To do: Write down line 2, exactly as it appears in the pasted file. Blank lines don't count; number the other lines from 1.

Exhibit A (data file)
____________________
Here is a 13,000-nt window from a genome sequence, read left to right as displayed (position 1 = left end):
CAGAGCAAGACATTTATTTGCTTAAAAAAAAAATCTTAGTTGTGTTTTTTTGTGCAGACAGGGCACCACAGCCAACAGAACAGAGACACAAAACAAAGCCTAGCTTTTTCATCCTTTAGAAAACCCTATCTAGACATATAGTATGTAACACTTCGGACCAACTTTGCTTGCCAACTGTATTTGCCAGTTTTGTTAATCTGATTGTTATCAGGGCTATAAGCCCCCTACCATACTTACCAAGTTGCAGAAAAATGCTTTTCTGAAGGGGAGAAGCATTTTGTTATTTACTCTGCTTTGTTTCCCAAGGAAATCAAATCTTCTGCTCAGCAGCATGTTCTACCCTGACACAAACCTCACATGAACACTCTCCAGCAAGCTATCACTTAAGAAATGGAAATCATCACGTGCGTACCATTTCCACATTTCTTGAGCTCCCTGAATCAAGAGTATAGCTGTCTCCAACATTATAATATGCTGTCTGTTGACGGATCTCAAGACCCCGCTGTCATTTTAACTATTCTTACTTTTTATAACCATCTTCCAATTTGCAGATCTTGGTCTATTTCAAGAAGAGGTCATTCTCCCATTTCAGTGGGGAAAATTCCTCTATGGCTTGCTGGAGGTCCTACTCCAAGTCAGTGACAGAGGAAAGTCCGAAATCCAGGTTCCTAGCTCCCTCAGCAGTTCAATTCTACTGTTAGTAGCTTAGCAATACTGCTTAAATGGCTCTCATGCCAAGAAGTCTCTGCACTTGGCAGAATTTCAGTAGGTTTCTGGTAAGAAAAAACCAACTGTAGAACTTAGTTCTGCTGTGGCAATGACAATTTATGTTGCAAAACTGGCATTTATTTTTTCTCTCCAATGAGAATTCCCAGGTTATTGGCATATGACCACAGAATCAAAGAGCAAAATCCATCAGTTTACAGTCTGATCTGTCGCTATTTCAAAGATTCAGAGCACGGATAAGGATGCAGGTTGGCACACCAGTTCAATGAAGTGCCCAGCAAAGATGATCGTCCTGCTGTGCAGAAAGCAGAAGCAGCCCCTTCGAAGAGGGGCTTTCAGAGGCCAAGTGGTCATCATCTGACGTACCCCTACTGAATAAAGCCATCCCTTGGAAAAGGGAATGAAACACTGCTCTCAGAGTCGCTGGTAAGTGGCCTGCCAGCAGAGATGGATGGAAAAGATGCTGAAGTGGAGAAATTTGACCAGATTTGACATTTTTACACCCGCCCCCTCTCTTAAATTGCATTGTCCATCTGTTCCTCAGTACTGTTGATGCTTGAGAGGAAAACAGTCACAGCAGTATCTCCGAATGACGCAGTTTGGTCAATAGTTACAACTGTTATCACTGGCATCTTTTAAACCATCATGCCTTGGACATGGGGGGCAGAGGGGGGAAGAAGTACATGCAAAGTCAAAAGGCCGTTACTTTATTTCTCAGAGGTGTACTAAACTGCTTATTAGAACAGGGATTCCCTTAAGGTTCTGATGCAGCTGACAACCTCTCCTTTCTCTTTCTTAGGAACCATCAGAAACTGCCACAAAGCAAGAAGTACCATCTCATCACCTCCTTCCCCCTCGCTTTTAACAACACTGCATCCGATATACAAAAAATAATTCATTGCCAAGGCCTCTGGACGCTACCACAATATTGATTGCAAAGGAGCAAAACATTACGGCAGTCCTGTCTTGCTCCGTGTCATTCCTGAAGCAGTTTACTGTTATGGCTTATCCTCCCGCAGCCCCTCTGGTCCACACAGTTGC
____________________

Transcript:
CAGAGCAAGACATTTATTTGCTTAAAAAAAAAATCTTAGTTGTGTTTTTTTGTGCAGACAGGGCACCACAGCCAACAGAACAGAGACACAAAACAAAGCCTAGCTTTTTCATCCTTTAGAAAACCCTATCTAGACATATAGTATGTAACACTTCGGACCAACTTTGCTTGCCAACTGTATTTGCCAGTTTTGTTAATCTGATTGTTATCAGGGCTATAAGCCCCCTACCATACTTACCAAGTTGCAGAAAAATGCTTTTCTGAAGGGGAGAAGCATTTTGTTATTTACTCTGCTTTGTTTCCCAAGGAAATCAAATCTTCTGCTCAGCAGCATGTTCTACCCTGACACAAACCTCACATGAACACTCTCCAGCAAGCTATCACTTAAGAAATGGAAATCATCACGTGCGTACCATTTCCACATTTCTTGAGCTCCCTGAATCAAGAGTATAGCTGTCTCCAACATTATAATATGCTGTCTGTTGACGGATCTCAAGACCCCGCTGTCATTTTAACTATTCTTACTTTTTATAACCATCTTCCAATTTGCAGATCTTGGTCTATTTCAAGAAGAGGTCATTCTCCCATTTCAGTGGGGAAAATTCCTCTATGGCTTGCTGGAGGTCCTACTCCAAGTCAGTGACAGAGGAAAGTCCGAAATCCAGGTTCCTAGCTCCCTCAGCAGTTCAATTCTACTGTTAGTAGCTTAGCAATACTGCTTAAATGGCTCTCATGCCAAGAAGTCTCTGCACTTGGCAGAATTTCAGTAGGTTTCTGGTAAGAAAAAACCAACTGTAGAACTTAGTTCTGCTGTGGCAATGACAATTTATGTTGCAAAACTGGCATTTATTTTTTCTCTCCAATGAGAATTCCCAGGTTATTGGCATATGACCACAGAATCAAAGAGCAAAATCCATCAGTTTACAGTCTGATCTGTCGCTATTTCAAAGATTCAGAGCACGGATAAGGATGCAGGTTGGCACACCAGTTCAATGAAGTGCCCAGCAAAGATGATCGTCCTGCTGTGCAGAAAGCAGAAGCAGCCCCTTCGAAGAGGGGCTTTCAGAGGCCAAGTGGTCATCATCTGACGTACCCCTACTGAATAAAGCCATCCCTTGGAAAAGGGAATGAAACACTGCTCTCAGAGTCGCTGGTAAGTGGCCTGCCAGCAGAGATGGATGGAAAAGATGCTGAAGTGGAGAAATTTGACCAGATTTGACATTTTTACACCCGCCCCCTCTCTTAAATTGCATTGTCCATCTGTTCCTCAGTACTGTTGATGCTTGAGAGGAAAACAGTCACAGCAGTATCTCCGAATGACGCAGTTTGGTCAATAGTTACAACTGTTATCACTGGCATCTTTTAAACCATCATGCCTTGGACATGGGGGGCAGAGGGGGGAAGAAGTACATGCAAAGTCAAAAGGCCGTTACTTTATTTCTCAGAGGTGTACTAAACTGCTTATTAGAACAGGGATTCCCTTAAGGTTCTGATGCAGCTGACAACCTCTCCTTTCTCTTTCTTAGGAACCATCAGAAACTGCCACAAAGCAAGAAGTACCATCTCATCACCTCCTTCCCCCTCGCTTTTAACAACACTGCATCCGATATACAAAAAATAATTCATTGCCAAGGCCTCTGGACGCTACCACAATATTGATTGCAAAGGAGCAAAACATTACGGCAGTCCTGTCTTGCTCCGTGTCATTCCTGAAGCAGTTTACTGTTATGGCTTATCCTCCCGCAGCCCCTCTGGTCCACACAGTTGC